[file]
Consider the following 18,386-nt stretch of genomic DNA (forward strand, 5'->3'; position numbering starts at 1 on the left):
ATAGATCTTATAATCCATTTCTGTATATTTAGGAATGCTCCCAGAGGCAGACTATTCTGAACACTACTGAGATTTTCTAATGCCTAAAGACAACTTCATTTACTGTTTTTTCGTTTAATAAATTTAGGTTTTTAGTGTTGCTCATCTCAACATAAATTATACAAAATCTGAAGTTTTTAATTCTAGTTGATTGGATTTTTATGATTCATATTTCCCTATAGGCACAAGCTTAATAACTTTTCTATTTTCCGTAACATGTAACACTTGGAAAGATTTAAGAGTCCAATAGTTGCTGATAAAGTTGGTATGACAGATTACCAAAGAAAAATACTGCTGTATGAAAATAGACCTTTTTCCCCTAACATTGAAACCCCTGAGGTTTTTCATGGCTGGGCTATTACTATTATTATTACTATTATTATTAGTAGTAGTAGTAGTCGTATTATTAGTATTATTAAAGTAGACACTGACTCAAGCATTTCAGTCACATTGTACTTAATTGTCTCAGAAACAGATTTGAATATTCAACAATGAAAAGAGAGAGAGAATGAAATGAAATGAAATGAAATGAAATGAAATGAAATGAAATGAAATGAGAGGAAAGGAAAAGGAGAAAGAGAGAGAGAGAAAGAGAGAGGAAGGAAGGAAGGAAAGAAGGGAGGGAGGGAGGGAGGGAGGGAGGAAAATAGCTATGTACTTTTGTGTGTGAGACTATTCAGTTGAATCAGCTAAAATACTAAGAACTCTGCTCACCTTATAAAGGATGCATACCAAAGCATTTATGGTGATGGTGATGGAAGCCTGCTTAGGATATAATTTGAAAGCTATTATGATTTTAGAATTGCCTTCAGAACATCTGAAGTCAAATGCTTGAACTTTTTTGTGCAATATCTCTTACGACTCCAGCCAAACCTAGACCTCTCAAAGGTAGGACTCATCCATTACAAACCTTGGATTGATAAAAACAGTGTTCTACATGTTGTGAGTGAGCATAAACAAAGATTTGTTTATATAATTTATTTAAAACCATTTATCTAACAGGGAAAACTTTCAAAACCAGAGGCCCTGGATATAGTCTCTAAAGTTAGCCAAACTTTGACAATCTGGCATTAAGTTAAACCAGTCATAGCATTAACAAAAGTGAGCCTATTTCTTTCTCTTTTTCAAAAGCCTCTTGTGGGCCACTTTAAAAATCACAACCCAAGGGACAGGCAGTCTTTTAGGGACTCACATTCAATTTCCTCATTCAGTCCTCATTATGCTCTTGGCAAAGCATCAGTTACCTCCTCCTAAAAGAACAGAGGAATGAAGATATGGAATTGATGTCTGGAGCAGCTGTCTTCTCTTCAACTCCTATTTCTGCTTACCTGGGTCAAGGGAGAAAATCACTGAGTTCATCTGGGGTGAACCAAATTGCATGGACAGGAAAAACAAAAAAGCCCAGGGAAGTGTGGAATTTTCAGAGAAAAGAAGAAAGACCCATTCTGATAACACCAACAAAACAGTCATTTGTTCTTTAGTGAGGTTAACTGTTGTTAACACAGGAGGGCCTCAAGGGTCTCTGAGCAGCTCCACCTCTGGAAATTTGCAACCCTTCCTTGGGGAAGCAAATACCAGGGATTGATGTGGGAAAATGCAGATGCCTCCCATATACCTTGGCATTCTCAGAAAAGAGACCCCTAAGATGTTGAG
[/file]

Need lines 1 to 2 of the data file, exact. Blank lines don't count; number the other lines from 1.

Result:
Consider the following 18,386-nt stretch of genomic DNA (forward strand, 5'->3'; position numbering starts at 1 on the left):
ATAGATCTTATAATCCATTTCTGTATATTTAGGAATGCTCCCAGAGGCAGACTATTCTGAACACTACTGAGATTTTCTAATGCCTAAAGACAACTTCATTTACTGTTTTTTCGTTTAATAAATTTAGGTTTTTAGTGTTGCTCATCTCAACATAAATTATACAAAATCTGAAGTTTTTAATTCTAGTTGATTGGATTTTTATGATTCATATTTCCCTATAGGCACAAGCTTAATAACTTTTCTATTTTCCGTAACATGTAACACTTGGAAAGATTTAAGAGTCCAATAGTTGCTGATAAAGTTGGTATGACAGATTACCAAAGAAAAATACTGCTGTATGAAAATAGACCTTTTTCCCCTAACATTGAAACCCCTGAGGTTTTTCATGGCTGGGCTATTACTATTATTATTACTATTATTATTAGTAGTAGTAGTAGTCGTATTATTAGTATTATTAAAGTAGACACTGACTCAAGCATTTCAGTCACATTGTACTTAATTGTCTCAGAAACAGATTTGAATATTCAACAATGAAAAGAGAGAGAGAATGAAATGAAATGAAATGAAATGAAATGAAATGAAATGAAATGAAATGAGAGGAAAGGAAAAGGAGAAAGAGAGAGAGAGAAAGAGAGAGGAAGGAAGGAAGGAAAGAAGGGAGGGAGGGAGGGAGGGAGGGAGGAAAATAGCTATGTACTTTTGTGTGTGAGACTATTCAGTTGAATCAGCTAAAATACTAAGAACTCTGCTCACCTTATAAAGGATGCATACCAAAGCATTTATGGTGATGGTGATGGAAGCCTGCTTAGGATATAATTTGAAAGCTATTATGATTTTAGAATTGCCTTCAGAACATCTGAAGTCAAATGCTTGAACTTTTTTGTGCAATATCTCTTACGACTCCAGCCAAACCTAGACCTCTCAAAGGTAGGACTCATCCATTACAAACCTTGGATTGATAAAAACAGTGTTCTACATGTTGTGAGTGAGCATAAACAAAGATTTGTTTATATAATTTATTTAAAACCATTTATCTAACAGGGAAAACTTTCAAAACCAGAGGCCCTGGATATAGTCTCTAAAGTTAGCCAAACTTTGACAATCTGGCATTAAGTTAAACCAGTCATAGCATTAACAAAAGTGAGCCTATTTCTTTCTCTTTTTCAAAAGCCTCTTGTGGGCCACTTTAAAAATCACAACCCAAGGGACAGGCAGTCTTTTAGGGACTCACATTCAATTTCCTCATTCAGTCCTCATTATGCTCTTGGCAAAGCATCAGTTACCTCCTCCTAAAAGAACAGAGGAATGAAGATATGGAATTGATGTCTGGAGCAGCTGTCTTCTCTTCAACTCCTATTTCTGCTTACCTGGGTCAAGGGAGAAAATCACTGAGTTCATCTGGGGTGAACCAAATTGCATGGACAGGAAAAACAAAAAAGCCCAGGGAAGTGTGGAATTTTCAGAGAAAAGAAGAAAGACCCATTCTGATAACACCAACAAAACAGTCATTTGTTCTTTAGTGAGGTTAACTGTTGTTAACACAGGAGGGCCTCAAGGGTCTCTGAGCAGCTCCACCTCTGGAAATTTGCAACCCTTCCTTGGGGAAGCAAATACCAGGGATTGATGTGGGAAAATGCAGATGCCTCCCATATACCTTGGCATTCTCAGAAAAGAGACCCCTAAGATGTTGAG